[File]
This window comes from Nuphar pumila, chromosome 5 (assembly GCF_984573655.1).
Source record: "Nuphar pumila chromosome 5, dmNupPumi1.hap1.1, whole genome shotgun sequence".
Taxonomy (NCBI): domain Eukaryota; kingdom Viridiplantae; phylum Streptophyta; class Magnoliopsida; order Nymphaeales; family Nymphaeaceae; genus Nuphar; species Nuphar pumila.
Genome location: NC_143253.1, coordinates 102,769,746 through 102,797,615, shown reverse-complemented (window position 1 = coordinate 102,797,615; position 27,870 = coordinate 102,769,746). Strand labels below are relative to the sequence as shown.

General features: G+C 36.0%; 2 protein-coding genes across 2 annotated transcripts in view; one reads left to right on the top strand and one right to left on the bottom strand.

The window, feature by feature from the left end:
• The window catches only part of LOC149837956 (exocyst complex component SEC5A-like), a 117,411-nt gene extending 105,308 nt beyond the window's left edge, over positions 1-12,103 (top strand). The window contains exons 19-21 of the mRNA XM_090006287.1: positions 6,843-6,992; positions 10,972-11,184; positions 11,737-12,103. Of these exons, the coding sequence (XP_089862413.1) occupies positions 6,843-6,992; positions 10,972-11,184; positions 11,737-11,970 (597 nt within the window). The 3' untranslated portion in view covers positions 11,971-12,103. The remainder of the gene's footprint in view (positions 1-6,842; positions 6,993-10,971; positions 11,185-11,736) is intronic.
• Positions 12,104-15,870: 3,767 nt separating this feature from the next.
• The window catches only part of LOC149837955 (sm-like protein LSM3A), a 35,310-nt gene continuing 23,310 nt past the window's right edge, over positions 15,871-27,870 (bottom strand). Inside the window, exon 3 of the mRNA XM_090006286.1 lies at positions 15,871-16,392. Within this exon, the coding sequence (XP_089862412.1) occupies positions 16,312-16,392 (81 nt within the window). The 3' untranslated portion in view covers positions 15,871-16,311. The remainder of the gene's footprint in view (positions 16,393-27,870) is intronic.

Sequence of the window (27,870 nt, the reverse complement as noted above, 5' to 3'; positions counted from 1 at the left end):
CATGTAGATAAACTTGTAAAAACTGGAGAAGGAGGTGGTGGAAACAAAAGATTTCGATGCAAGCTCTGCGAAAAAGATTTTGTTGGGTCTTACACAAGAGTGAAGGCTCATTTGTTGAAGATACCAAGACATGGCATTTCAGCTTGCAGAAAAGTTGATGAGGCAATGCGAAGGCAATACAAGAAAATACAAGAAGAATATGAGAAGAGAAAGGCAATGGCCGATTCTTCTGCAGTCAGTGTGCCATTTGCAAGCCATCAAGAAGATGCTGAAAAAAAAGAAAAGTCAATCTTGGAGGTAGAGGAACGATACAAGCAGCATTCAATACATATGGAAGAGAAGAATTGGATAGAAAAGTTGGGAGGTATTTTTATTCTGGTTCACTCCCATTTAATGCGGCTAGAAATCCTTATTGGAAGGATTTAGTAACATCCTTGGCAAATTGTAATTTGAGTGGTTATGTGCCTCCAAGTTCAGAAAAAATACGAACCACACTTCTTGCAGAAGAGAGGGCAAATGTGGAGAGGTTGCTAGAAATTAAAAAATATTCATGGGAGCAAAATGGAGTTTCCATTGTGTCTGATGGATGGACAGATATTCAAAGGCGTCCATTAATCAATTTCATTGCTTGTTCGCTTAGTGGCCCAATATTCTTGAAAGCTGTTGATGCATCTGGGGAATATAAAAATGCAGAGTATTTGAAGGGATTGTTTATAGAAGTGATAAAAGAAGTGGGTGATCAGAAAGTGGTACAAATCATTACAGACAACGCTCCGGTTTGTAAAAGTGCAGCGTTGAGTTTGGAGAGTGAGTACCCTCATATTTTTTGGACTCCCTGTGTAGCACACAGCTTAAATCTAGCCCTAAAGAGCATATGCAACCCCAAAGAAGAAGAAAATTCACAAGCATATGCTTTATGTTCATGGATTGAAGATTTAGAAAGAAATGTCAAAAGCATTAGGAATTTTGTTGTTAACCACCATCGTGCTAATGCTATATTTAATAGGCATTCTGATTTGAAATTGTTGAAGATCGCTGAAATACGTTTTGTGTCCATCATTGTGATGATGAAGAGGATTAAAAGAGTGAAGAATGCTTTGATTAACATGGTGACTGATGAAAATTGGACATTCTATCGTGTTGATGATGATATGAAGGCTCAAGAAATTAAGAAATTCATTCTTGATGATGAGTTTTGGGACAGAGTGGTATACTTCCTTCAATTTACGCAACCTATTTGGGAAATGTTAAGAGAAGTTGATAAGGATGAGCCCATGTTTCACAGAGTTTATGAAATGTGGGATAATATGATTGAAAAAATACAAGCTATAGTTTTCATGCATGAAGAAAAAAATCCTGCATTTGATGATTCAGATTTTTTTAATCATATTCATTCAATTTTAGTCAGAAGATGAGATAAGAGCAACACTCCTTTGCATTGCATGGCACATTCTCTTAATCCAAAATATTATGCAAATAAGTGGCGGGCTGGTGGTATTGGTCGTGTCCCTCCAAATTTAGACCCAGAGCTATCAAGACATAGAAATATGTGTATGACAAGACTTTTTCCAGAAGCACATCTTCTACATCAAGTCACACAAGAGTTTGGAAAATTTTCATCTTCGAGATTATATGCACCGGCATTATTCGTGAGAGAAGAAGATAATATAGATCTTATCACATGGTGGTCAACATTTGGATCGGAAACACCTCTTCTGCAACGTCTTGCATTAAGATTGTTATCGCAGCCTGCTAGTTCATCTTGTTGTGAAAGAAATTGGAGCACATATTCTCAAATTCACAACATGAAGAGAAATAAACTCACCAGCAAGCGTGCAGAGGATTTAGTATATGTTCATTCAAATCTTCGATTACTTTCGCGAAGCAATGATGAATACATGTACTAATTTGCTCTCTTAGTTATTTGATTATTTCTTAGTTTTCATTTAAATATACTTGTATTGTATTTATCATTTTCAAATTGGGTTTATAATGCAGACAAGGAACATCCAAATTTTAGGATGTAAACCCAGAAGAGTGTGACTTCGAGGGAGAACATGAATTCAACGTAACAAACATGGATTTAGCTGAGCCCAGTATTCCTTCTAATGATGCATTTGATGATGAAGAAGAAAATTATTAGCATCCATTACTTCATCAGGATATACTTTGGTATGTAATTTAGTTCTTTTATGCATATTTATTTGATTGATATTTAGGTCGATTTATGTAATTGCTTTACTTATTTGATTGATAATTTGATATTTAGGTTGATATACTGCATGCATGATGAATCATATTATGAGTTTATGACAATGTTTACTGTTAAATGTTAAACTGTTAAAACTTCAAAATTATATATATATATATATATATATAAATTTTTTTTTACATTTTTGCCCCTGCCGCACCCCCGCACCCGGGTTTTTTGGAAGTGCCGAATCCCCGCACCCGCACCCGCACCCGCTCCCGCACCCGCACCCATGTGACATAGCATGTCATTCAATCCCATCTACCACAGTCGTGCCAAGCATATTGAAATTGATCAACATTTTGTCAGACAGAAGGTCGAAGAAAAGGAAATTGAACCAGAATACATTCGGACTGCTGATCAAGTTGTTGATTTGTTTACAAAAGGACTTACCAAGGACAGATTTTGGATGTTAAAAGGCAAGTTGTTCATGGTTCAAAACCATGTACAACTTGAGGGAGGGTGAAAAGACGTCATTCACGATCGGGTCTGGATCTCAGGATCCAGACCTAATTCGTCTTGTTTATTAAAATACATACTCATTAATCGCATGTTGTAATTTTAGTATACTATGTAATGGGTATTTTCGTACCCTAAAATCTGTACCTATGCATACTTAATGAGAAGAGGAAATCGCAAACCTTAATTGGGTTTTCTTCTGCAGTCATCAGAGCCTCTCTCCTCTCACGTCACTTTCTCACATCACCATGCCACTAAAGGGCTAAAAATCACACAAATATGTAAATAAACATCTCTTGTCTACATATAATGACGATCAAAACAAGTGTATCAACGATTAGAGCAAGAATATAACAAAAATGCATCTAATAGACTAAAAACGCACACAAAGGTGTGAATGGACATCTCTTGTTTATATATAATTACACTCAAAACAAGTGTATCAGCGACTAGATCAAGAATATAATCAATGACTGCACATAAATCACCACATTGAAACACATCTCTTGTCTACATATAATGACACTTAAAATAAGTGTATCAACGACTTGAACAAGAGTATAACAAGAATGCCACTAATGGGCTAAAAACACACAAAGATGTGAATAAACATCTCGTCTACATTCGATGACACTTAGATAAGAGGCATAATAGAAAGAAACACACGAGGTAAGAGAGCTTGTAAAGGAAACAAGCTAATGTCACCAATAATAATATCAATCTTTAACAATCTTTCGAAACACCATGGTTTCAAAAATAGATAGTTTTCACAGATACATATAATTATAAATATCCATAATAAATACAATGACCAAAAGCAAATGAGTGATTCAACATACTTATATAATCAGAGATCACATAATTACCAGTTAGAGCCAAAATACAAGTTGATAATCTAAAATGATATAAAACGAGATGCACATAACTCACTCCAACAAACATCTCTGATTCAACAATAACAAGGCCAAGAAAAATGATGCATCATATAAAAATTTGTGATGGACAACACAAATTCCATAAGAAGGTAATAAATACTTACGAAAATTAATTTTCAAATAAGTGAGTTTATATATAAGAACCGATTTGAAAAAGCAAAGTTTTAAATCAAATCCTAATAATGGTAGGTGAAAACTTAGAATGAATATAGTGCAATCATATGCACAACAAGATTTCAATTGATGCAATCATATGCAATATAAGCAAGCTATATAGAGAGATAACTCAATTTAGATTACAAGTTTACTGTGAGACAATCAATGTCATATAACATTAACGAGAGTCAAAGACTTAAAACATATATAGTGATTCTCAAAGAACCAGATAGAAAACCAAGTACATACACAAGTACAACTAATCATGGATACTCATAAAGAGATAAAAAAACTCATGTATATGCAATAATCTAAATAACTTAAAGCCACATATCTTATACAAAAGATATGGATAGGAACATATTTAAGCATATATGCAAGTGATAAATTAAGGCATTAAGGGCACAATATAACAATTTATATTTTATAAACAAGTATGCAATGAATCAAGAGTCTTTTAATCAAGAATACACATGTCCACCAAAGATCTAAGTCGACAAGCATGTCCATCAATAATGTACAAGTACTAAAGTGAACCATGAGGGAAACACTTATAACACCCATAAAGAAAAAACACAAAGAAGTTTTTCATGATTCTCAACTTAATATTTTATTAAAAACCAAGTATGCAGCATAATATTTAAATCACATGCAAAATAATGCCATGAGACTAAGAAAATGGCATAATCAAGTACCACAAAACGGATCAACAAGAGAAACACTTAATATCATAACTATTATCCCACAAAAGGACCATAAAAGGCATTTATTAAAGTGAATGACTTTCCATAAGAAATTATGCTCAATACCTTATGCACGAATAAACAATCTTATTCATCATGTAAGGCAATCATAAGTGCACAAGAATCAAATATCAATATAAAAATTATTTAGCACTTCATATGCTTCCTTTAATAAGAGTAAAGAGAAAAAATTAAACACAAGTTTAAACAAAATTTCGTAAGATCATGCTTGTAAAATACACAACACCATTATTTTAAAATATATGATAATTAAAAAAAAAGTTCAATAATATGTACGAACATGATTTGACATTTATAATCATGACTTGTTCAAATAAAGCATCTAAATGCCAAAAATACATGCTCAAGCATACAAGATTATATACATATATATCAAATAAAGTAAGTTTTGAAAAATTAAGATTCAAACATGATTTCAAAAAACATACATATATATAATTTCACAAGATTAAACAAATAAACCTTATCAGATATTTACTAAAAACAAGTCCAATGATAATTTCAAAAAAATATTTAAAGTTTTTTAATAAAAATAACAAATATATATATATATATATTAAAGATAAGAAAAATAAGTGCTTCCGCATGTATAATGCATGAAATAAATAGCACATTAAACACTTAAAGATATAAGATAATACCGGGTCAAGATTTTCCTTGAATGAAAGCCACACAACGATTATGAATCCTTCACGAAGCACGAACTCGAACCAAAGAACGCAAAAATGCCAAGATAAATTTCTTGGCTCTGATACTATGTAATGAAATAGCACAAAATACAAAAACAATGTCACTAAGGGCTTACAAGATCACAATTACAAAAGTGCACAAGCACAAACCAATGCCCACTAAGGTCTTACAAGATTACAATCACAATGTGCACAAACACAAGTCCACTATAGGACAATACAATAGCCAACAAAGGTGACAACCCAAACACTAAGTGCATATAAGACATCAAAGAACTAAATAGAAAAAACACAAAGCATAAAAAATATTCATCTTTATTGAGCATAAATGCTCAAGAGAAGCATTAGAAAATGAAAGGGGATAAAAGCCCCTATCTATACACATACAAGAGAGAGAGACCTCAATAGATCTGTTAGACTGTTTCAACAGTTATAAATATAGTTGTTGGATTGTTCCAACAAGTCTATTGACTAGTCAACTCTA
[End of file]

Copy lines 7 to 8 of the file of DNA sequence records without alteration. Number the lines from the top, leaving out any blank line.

• The window catches only part of LOC149837956 (exocyst complex component SEC5A-like), a 117,411-nt gene extending 105,308 nt beyond the window's left edge, over positions 1-12,103 (top strand). The window contains exons 19-21 of the mRNA XM_090006287.1: positions 6,843-6,992; positions 10,972-11,184; positions 11,737-12,103. Of these exons, the coding sequence (XP_089862413.1) occupies positions 6,843-6,992; positions 10,972-11,184; positions 11,737-11,970 (597 nt within the window). The 3' untranslated portion in view covers positions 11,971-12,103. The remainder of the gene's footprint in view (positions 1-6,842; positions 6,993-10,971; positions 11,185-11,736) is intronic.
• Positions 12,104-15,870: 3,767 nt separating this feature from the next.